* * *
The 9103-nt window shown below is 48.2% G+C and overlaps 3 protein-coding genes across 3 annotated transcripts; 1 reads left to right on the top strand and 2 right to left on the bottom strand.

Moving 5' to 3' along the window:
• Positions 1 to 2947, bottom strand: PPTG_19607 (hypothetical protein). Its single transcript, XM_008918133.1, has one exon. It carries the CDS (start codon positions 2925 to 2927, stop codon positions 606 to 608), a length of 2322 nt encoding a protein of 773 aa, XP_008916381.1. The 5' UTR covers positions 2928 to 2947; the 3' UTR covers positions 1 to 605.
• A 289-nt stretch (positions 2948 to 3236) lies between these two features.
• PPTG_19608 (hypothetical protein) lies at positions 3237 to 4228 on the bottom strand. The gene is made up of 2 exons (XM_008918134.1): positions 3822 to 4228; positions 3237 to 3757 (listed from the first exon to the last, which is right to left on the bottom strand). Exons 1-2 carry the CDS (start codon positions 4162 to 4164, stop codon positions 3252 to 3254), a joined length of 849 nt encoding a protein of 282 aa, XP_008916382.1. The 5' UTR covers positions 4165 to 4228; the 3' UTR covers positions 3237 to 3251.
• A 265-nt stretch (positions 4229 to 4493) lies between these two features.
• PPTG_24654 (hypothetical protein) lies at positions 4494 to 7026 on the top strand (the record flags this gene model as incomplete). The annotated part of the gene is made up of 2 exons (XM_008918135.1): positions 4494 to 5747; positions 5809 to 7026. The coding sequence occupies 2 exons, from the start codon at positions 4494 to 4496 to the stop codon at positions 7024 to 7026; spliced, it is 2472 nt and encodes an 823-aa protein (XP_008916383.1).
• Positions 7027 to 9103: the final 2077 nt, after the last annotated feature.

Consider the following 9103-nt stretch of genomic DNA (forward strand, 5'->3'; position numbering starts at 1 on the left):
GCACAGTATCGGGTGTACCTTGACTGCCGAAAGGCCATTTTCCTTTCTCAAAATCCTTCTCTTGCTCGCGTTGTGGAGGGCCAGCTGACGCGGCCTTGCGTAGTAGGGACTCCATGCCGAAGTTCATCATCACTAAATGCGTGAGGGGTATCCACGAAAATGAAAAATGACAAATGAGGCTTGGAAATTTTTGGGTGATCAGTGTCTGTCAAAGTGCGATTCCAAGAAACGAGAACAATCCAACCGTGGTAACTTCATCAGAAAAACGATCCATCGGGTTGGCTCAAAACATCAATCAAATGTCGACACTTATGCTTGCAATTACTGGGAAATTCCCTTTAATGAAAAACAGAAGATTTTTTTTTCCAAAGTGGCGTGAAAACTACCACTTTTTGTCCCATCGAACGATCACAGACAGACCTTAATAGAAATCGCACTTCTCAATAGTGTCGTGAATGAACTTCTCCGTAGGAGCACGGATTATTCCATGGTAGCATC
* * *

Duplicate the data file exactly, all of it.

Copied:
The 9103-nt window shown below is 48.2% G+C and overlaps 3 protein-coding genes across 3 annotated transcripts; 1 reads left to right on the top strand and 2 right to left on the bottom strand.

Moving 5' to 3' along the window:
• Positions 1 to 2947, bottom strand: PPTG_19607 (hypothetical protein). Its single transcript, XM_008918133.1, has one exon. It carries the CDS (start codon positions 2925 to 2927, stop codon positions 606 to 608), a length of 2322 nt encoding a protein of 773 aa, XP_008916381.1. The 5' UTR covers positions 2928 to 2947; the 3' UTR covers positions 1 to 605.
• A 289-nt stretch (positions 2948 to 3236) lies between these two features.
• PPTG_19608 (hypothetical protein) lies at positions 3237 to 4228 on the bottom strand. The gene is made up of 2 exons (XM_008918134.1): positions 3822 to 4228; positions 3237 to 3757 (listed from the first exon to the last, which is right to left on the bottom strand). Exons 1-2 carry the CDS (start codon positions 4162 to 4164, stop codon positions 3252 to 3254), a joined length of 849 nt encoding a protein of 282 aa, XP_008916382.1. The 5' UTR covers positions 4165 to 4228; the 3' UTR covers positions 3237 to 3251.
• A 265-nt stretch (positions 4229 to 4493) lies between these two features.
• PPTG_24654 (hypothetical protein) lies at positions 4494 to 7026 on the top strand (the record flags this gene model as incomplete). The annotated part of the gene is made up of 2 exons (XM_008918135.1): positions 4494 to 5747; positions 5809 to 7026. The coding sequence occupies 2 exons, from the start codon at positions 4494 to 4496 to the stop codon at positions 7024 to 7026; spliced, it is 2472 nt and encodes an 823-aa protein (XP_008916383.1).
• Positions 7027 to 9103: the final 2077 nt, after the last annotated feature.

Consider the following 9103-nt stretch of genomic DNA (forward strand, 5'->3'; position numbering starts at 1 on the left):
GCACAGTATCGGGTGTACCTTGACTGCCGAAAGGCCATTTTCCTTTCTCAAAATCCTTCTCTTGCTCGCGTTGTGGAGGGCCAGCTGACGCGGCCTTGCGTAGTAGGGACTCCATGCCGAAGTTCATCATCACTAAATGCGTGAGGGGTATCCACGAAAATGAAAAATGACAAATGAGGCTTGGAAATTTTTGGGTGATCAGTGTCTGTCAAAGTGCGATTCCAAGAAACGAGAACAATCCAACCGTGGTAACTTCATCAGAAAAACGATCCATCGGGTTGGCTCAAAACATCAATCAAATGTCGACACTTATGCTTGCAATTACTGGGAAATTCCCTTTAATGAAAAACAGAAGATTTTTTTTTCCAAAGTGGCGTGAAAACTACCACTTTTTGTCCCATCGAACGATCACAGACAGACCTTAATAGAAATCGCACTTCTCAATAGTGTCGTGAATGAACTTCTCCGTAGGAGCACGGATTATTCCATGGTAGCATC